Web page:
Longtime fantasy baseball managers remember the heyday for first base, when the position included many elite players. But those days are long gone, and the current production at the position is unremarkable. Typically known as a spot for sluggers, the first base pool for 2024 includes just two players (Matt Olson, Pete Alonso) who were among the 15 men to produce at least 35 home runs last season.
Less surprisingly, just one (Freddie Freeman) of the 64 players who stole more than 15 bases will open ‘24 with 1B eligibility. The recent rise in steals across baseball means that managers can attack that category throughout their drafts, which increases the appeal of drafting one of the few impactful first basemen in the early rounds.
Of course, getting an elite first baseman will be an option for just a handful of teams. Most managers will need to sort through a large group of serviceable players in hopes of finding a breakout performer. Here are a few options to target:
Christian Encarnacion-Strand mostly met the lofty expectations for his rookie year when he posted an .805 OPS across 63 games with the Reds. The slugger has the skills to combine 30 homers with a high batting average in his first full MLB season, but his draft value is being held in check by a crowded Reds infield. Managers should take a chance on Encarnacion-Strand in hopes that he slugs his way into an every-day role.
Rhys Hoskins is a forgotten man in fantasy circles after missing the 2023 season due to a torn left ACL. But the 30-year-old recently joined the Brewers on a two-year deal, and he will have an every-day role on a team with a homer-happy venue. Hoskins ranked 15th in baseball in home runs from 2018 to '22, and he should produce 30 long balls in his first year in Milwaukee.
Kyle Manzardo is the perfect late-round pick for those who seek a boom-or-bust power option. The 23-year-old was traded from the Rays to the Guardians last summer, and he is now expected to become Cleveland’s main man at first base. With 41 long balls in 203 minor-league games, Manzardo has shown the power skills to attract fantasy attention right away. The slugger’s batting average is tougher to predict, as he hit .327 in 2022 but just .236 last season.
Now let’s look at the top dogs among first basemen.
1. Freddie Freeman, Los Angeles Dodgers
Freeman is the lone first-round option at this position. The veteran annually ranks among the league leaders in batting average, posts triple-digit totals in runs and RBIs, and is among the few first basemen who regularly swipes bases.
2. Matt Olson, Atlanta Braves
Olson led MLB in homers and RBI last season while ranking third in runs scored. Such is life as an elite slugger in baseball’s most productive lineup. A lack of speed combines with some batting average volatility to push Olson down to Round 2 in drafts.
3. Pete Alonso, New York Mets
Managers who want a more consistent slugger might choose Alonso over Olson. The Mets' lineup centerpiece leads MLB in homers since his debut in 2019, and he ranked among the top three last year in both long balls and RBI. Like Olson, Alonso cannot be counted on to log a helpful batting average.
4. Bryce Harper, Philadelphia Phillies
Harper had not started an MLB game at first base until last season, but he is now the Phillies fixture at the position. Staying away from the outfield could help Harper stay healthy, and he is on a short list of first basemen who could hit .300 with 30 homers and a double-digit steals total.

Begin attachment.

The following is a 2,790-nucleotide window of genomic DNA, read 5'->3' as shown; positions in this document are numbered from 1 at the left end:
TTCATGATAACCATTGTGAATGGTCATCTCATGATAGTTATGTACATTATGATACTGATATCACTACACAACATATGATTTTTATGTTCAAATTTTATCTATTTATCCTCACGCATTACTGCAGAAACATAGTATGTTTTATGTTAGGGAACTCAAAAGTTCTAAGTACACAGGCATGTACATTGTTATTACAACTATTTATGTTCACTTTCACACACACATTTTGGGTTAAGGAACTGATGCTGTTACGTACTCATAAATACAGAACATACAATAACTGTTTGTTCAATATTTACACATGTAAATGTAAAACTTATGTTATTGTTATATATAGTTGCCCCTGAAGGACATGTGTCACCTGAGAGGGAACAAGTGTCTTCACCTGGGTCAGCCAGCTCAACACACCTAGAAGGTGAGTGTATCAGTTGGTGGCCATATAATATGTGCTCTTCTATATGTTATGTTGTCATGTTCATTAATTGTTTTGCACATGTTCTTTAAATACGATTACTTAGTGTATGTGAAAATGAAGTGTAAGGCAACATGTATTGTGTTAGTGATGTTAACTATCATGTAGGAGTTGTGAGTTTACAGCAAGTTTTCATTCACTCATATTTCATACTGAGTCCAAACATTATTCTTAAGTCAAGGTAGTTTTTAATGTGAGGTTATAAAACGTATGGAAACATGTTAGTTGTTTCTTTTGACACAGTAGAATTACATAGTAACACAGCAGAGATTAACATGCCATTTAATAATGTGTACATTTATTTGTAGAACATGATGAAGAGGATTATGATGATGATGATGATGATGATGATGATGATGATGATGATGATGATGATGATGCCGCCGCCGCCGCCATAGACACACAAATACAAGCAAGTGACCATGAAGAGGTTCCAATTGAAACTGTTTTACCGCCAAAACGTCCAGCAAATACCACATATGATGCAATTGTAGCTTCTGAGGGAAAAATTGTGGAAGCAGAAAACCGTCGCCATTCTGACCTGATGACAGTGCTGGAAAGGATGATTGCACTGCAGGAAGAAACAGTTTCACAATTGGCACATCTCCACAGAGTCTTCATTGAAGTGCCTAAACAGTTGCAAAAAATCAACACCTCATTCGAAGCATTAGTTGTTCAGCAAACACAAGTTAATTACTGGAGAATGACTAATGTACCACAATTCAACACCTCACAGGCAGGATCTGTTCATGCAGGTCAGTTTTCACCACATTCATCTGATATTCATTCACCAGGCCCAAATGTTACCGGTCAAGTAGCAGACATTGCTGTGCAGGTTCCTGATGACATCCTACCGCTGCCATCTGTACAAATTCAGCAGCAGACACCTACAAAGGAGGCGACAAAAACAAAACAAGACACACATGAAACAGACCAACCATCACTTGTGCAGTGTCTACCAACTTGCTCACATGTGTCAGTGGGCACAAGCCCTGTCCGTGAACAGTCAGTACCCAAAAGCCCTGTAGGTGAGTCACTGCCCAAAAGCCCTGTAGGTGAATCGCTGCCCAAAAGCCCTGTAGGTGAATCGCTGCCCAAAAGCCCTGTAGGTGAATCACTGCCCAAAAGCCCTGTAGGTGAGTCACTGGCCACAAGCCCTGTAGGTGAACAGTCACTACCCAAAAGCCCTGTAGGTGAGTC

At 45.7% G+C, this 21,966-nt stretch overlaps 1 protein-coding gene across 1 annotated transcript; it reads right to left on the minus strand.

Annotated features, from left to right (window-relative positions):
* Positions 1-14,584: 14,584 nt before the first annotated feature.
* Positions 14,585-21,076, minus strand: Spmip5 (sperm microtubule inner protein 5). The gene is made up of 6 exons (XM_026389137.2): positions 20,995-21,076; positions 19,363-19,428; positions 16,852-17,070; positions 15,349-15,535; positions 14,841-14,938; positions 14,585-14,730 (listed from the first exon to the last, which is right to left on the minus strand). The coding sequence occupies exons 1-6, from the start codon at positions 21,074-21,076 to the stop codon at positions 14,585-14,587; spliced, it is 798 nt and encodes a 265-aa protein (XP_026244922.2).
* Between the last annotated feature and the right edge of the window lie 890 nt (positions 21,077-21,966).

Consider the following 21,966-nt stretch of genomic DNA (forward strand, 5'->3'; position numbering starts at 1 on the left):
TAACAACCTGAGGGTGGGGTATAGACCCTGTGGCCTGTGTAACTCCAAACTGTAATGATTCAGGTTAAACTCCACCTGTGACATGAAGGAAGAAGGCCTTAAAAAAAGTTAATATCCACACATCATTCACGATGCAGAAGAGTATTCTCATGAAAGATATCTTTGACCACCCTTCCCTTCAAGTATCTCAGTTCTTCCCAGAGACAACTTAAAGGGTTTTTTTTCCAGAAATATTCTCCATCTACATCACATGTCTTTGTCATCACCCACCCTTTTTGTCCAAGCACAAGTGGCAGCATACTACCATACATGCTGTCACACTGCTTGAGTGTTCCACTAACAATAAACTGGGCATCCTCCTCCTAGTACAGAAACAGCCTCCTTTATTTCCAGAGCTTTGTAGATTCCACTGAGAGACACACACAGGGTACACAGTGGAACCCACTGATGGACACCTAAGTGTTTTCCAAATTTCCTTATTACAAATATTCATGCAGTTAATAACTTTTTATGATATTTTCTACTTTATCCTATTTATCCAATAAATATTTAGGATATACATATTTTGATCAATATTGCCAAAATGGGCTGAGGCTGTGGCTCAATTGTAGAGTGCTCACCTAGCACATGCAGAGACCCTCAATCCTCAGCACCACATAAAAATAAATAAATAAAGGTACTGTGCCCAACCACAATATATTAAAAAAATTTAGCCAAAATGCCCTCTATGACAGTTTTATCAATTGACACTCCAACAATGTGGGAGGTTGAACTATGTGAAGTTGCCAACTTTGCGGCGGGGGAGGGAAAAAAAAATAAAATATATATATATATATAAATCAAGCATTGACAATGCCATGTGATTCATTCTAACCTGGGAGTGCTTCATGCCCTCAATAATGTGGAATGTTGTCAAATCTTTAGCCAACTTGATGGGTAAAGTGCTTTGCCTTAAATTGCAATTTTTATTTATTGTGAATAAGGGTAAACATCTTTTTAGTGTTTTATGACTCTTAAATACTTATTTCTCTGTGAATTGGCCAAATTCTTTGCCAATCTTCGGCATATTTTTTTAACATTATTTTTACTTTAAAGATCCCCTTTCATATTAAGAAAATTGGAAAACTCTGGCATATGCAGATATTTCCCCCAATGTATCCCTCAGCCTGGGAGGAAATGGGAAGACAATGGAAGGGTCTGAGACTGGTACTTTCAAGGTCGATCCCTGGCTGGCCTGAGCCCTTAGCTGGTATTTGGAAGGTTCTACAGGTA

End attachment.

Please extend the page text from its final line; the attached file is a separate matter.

5. Vladimir Guerrero Jr., Toronto Blue Jays
One of the most touted prospects of his generation, Guerrero appeared ready to deliver on expectations when he hit .311 with 48 homers in 2021. His results were less impressive in the subsequent two seasons, which leaves managers wondering whether the 24-year-old is merely a good player who had one great season.
6. Cody Bellinger, free agent
Bellinger resurrected his career by hitting .307 with 26 homers and 97 RBI in his lone campaign with the Cubs. The former NL MVP has both fleet feet and a potent bat, but he logged three disappointing seasons from 2020 to '22 and therefore cannot climb any higher on this list.
7. Paul Goldschmidt, St. Louis Cardinals
All good things come to an end, including Goldschmidt’s time among the top tier of fantasy first basemen. The 36-year-old took a notable step back last year but was still good enough (25 HR, 89 R, 11 SB) to be a lineup fixture. Managers should be satisfied with this new performance level.
8. Christian Walker, Arizona Diamondbacks
Walker repeated the excellence of his career-reviving 2022 season when he tallied 33 homers and 103 RBI last year. The 32-year-old is a steady middle-round option as the cleanup man in a solid Arizona lineup.
9. Nolan Jones, Colorado Rockies
Opinions range wildly on Jones, who needed just 106 games to produce a 20-20 season. Those who are skeptical of a repeat performance point to an unsustainable .401 BABIP and a lackluster supporting cast. This writer is firmly in the skeptical group.
10. Triston Casas, Boston Red Sox
Casas is one of the most fascinating players to rank. Is he the emerging star who posted a 1.034 OPS in the second half of last season or the mediocre slugger who posted a .727 mark prior to the All-Star break? Wise managers will see Casas as a risk worth taking.
11. Spencer Torkelson, Detroit Tigers
By hitting 31 homers and driving in 94 runs, Torkelson established himself as a prominent power hitter. But to rank any higher on this list, the 24-year-old will need to make major improvements on his lifetime .222 batting average.
12. Spencer Steer, Cincinnati Reds
Like Encarnacion-Strand, Steer will have to compete for playing time on a deep Reds roster. The 26-year-old, who is eligible at four positions, should use his versatile fielding skills to earn regular work, which gives him the potential to match the 23 homers and 15 steals he logged last year.